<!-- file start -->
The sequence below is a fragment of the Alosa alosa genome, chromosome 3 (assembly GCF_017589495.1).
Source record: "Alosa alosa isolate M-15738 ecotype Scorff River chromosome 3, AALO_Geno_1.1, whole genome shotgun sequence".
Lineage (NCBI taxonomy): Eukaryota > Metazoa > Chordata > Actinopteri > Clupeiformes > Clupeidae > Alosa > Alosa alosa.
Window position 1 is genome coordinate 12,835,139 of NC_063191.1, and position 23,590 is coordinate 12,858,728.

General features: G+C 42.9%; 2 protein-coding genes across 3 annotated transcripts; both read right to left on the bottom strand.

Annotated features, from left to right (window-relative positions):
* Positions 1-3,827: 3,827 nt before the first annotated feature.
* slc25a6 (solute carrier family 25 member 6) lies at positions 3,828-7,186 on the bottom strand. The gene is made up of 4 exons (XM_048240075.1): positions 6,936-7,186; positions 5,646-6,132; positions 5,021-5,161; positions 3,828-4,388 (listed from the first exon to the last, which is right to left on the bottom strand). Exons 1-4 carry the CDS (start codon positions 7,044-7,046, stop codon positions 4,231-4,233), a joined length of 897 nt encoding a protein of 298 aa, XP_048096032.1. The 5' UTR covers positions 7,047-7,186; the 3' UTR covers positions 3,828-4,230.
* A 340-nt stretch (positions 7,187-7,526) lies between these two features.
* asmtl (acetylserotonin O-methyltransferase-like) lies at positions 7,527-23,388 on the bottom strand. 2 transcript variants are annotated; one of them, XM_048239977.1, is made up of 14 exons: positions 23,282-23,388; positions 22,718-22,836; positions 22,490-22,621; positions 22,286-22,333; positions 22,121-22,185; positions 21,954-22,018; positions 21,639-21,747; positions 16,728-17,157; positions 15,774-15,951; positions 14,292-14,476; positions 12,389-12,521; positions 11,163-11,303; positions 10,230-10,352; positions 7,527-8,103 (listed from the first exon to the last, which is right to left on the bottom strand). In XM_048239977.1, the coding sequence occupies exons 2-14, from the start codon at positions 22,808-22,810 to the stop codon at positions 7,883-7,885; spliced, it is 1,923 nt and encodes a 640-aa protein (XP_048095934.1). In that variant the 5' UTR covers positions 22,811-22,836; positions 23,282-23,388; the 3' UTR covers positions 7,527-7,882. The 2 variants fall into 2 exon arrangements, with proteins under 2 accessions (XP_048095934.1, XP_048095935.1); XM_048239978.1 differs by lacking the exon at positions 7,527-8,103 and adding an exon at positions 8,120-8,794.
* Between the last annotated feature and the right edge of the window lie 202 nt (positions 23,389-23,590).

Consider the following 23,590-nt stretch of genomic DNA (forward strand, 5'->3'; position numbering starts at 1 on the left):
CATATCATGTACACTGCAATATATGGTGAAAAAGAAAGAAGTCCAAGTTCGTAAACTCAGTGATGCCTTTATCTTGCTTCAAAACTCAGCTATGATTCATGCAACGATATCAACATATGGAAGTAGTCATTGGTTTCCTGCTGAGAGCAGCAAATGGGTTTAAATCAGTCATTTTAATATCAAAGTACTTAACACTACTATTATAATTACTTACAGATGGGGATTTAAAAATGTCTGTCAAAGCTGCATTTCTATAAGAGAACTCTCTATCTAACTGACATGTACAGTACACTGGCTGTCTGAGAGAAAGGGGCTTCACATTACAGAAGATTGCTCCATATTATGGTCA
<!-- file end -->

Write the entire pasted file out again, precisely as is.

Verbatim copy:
The sequence below is a fragment of the Alosa alosa genome, chromosome 3 (assembly GCF_017589495.1).
Source record: "Alosa alosa isolate M-15738 ecotype Scorff River chromosome 3, AALO_Geno_1.1, whole genome shotgun sequence".
Lineage (NCBI taxonomy): Eukaryota > Metazoa > Chordata > Actinopteri > Clupeiformes > Clupeidae > Alosa > Alosa alosa.
Window position 1 is genome coordinate 12,835,139 of NC_063191.1, and position 23,590 is coordinate 12,858,728.

General features: G+C 42.9%; 2 protein-coding genes across 3 annotated transcripts; both read right to left on the bottom strand.

Annotated features, from left to right (window-relative positions):
* Positions 1-3,827: 3,827 nt before the first annotated feature.
* slc25a6 (solute carrier family 25 member 6) lies at positions 3,828-7,186 on the bottom strand. The gene is made up of 4 exons (XM_048240075.1): positions 6,936-7,186; positions 5,646-6,132; positions 5,021-5,161; positions 3,828-4,388 (listed from the first exon to the last, which is right to left on the bottom strand). Exons 1-4 carry the CDS (start codon positions 7,044-7,046, stop codon positions 4,231-4,233), a joined length of 897 nt encoding a protein of 298 aa, XP_048096032.1. The 5' UTR covers positions 7,047-7,186; the 3' UTR covers positions 3,828-4,230.
* A 340-nt stretch (positions 7,187-7,526) lies between these two features.
* asmtl (acetylserotonin O-methyltransferase-like) lies at positions 7,527-23,388 on the bottom strand. 2 transcript variants are annotated; one of them, XM_048239977.1, is made up of 14 exons: positions 23,282-23,388; positions 22,718-22,836; positions 22,490-22,621; positions 22,286-22,333; positions 22,121-22,185; positions 21,954-22,018; positions 21,639-21,747; positions 16,728-17,157; positions 15,774-15,951; positions 14,292-14,476; positions 12,389-12,521; positions 11,163-11,303; positions 10,230-10,352; positions 7,527-8,103 (listed from the first exon to the last, which is right to left on the bottom strand). In XM_048239977.1, the coding sequence occupies exons 2-14, from the start codon at positions 22,808-22,810 to the stop codon at positions 7,883-7,885; spliced, it is 1,923 nt and encodes a 640-aa protein (XP_048095934.1). In that variant the 5' UTR covers positions 22,811-22,836; positions 23,282-23,388; the 3' UTR covers positions 7,527-7,882. The 2 variants fall into 2 exon arrangements, with proteins under 2 accessions (XP_048095934.1, XP_048095935.1); XM_048239978.1 differs by lacking the exon at positions 7,527-8,103 and adding an exon at positions 8,120-8,794.
* Between the last annotated feature and the right edge of the window lie 202 nt (positions 23,389-23,590).

Consider the following 23,590-nt stretch of genomic DNA (forward strand, 5'->3'; position numbering starts at 1 on the left):
CATATCATGTACACTGCAATATATGGTGAAAAAGAAAGAAGTCCAAGTTCGTAAACTCAGTGATGCCTTTATCTTGCTTCAAAACTCAGCTATGATTCATGCAACGATATCAACATATGGAAGTAGTCATTGGTTTCCTGCTGAGAGCAGCAAATGGGTTTAAATCAGTCATTTTAATATCAAAGTACTTAACACTACTATTATAATTACTTACAGATGGGGATTTAAAAATGTCTGTCAAAGCTGCATTTCTATAAGAGAACTCTCTATCTAACTGACATGTACAGTACACTGGCTGTCTGAGAGAAAGGGGCTTCACATTACAGAAGATTGCTCCATATTATGGTCA